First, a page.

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Epilogue of the Unfinished Diary

Perl Marton

It might be the only surviving wartime journal written by a chassidic Jew for future generations, yet it was hidden away for decades. Would Chaim Yitzchok Wolgelernter’s diary ever be brought back to life? His son Feivel and grandson Nafti said yes. After two decades of painstaking work, they recaptured not only the horrific images of war, but also the spiritual resilience of Jews who refused to give up hope.

Wednesday, July 01, 2015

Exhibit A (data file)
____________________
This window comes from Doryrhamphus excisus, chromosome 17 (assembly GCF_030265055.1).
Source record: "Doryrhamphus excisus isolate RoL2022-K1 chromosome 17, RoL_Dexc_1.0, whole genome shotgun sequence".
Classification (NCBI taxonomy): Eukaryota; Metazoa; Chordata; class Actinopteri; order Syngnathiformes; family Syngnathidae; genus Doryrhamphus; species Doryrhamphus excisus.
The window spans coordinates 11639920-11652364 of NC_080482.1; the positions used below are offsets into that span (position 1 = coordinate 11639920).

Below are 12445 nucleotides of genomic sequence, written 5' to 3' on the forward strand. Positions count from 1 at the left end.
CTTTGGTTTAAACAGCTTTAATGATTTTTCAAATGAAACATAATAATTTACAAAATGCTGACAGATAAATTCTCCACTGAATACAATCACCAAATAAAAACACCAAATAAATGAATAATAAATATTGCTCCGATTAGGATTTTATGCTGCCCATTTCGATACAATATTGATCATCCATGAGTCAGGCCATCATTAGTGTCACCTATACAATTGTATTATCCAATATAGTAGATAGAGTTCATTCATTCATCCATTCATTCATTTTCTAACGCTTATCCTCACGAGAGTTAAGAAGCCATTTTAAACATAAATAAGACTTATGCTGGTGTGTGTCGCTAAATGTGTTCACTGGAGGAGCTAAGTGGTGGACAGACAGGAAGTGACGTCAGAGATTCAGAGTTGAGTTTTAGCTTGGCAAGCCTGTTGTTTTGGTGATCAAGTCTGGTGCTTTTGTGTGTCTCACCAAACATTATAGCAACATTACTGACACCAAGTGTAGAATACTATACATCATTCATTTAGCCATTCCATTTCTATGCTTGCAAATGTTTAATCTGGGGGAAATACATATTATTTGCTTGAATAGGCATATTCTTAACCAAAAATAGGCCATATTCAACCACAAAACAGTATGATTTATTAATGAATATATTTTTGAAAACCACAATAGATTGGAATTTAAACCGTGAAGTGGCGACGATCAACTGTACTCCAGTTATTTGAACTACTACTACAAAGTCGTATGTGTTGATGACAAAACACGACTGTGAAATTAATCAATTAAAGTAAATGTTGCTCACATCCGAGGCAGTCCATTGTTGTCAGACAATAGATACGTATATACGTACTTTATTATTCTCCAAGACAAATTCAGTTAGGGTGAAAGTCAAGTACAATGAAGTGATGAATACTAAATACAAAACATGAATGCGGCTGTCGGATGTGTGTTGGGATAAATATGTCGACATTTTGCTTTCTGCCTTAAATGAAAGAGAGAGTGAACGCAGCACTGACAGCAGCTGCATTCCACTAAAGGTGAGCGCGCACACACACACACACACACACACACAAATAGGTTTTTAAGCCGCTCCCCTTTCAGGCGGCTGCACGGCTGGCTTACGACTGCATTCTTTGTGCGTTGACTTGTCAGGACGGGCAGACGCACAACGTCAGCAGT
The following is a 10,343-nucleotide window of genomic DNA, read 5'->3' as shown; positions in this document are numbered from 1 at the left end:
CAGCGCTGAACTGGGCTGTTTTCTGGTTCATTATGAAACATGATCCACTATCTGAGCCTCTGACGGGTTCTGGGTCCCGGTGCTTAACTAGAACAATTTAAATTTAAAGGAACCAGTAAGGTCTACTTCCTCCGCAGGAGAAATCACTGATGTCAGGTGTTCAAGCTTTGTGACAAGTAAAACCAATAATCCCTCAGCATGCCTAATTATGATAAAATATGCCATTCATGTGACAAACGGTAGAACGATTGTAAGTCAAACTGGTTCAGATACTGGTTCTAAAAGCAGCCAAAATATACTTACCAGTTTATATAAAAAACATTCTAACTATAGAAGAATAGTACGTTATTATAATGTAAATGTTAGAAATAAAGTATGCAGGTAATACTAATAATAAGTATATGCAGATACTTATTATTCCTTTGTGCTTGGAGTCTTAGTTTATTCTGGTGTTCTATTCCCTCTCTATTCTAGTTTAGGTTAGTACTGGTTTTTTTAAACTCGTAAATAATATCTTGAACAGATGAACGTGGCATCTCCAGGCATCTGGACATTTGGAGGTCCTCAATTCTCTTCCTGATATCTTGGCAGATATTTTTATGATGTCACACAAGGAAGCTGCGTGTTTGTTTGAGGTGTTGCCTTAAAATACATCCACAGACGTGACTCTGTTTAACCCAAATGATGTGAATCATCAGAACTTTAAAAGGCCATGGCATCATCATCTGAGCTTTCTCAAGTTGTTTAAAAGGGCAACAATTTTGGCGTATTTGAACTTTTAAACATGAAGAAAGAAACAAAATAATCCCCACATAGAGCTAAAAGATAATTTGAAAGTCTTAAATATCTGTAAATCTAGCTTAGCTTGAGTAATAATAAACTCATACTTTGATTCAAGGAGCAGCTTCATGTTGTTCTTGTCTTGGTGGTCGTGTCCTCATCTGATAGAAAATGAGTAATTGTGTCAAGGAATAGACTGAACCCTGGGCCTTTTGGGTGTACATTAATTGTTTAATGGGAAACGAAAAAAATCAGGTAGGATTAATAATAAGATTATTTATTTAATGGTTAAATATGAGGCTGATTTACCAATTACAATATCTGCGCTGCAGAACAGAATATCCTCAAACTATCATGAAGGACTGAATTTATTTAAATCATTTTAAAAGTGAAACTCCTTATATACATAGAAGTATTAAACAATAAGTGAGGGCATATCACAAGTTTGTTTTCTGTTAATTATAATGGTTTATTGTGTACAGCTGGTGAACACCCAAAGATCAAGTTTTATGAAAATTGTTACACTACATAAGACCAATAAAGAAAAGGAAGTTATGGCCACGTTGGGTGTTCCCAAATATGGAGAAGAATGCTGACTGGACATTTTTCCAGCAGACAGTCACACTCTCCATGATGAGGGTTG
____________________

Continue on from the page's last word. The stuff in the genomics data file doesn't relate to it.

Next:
It was a joyous time in Lucerne, that week in August 1964.FeivelWolgelernter, one of those rare child survivors born during the Holocaust, was marryingRachelErlanger-Silbiger. Amid the festivities, a package from Toronto arrived — Feivel’sUncleDovid had sent him a gift in honor of his wedding. Gingerly unwrapping the parcel, his eyes beheld a stack of aging sheets filled with tightly penned Yiddish lines. Feivel had never seen these pages before, but he knew instantly what they were. In his hands were his late father’s writings, a testimony of tragedy and faith thatChaimYitzchokWolgelernter penned while on the run from the Nazis. Feivel had known from his mother that the pages existed, yet the gift from his father’s brother,UncleDovid — who managed to salvage the writings during his own escape and now hoped the manuscript might somehow be publicized — strengthened Feivel’s connection to the father he could barely remember. But the thought of delving into the manuscript, both the tedious work of deciphering the script and especially the emotional load that went with it, was too heavy to bear. “One day I’ll do something with it,” Feivel pledged to himself as he slipped the package into his desk drawer. All that pain could be shelved for a while and retrieved when the time was right. Yet for over 20 years the pages lay hidden away, preserved from decay by a protective spray, but still untouched. “It was my son Nafti who spurred me on,” saysFeivelWolgelernter, whose family today lives in Zurich. “My uncle, and so many others who knew my father, kept on urging, ‘Why aren’t you publishing the memoirs in a book?’ The truth is,UncleDovid himself had sent a copy of the manuscript away in the 1960s to be published, but somehow it got lost and could not be located. Most of the people who would have appreciated it on a personal level are no longer alive. But it had to wait. It was a process.” It finally did emerge, and now, after over 20 years of painstaking effort and more than half a century after that priceless wedding gift reached Feivel Wolgelernter, the public can open up The Unfinished Diary: A Chronicle of Tears, and read his father’s riveting eyewitness account, cut short when he was murdered just months before liberation. “The diary was a very strong presence in our home,” Nafti explains, tracing the first steps in his own efforts. “I always knew where it was and felt this pull toward it — I wanted to learn about our family history, and most of all to discover within those pages the grandfather I never knew.”

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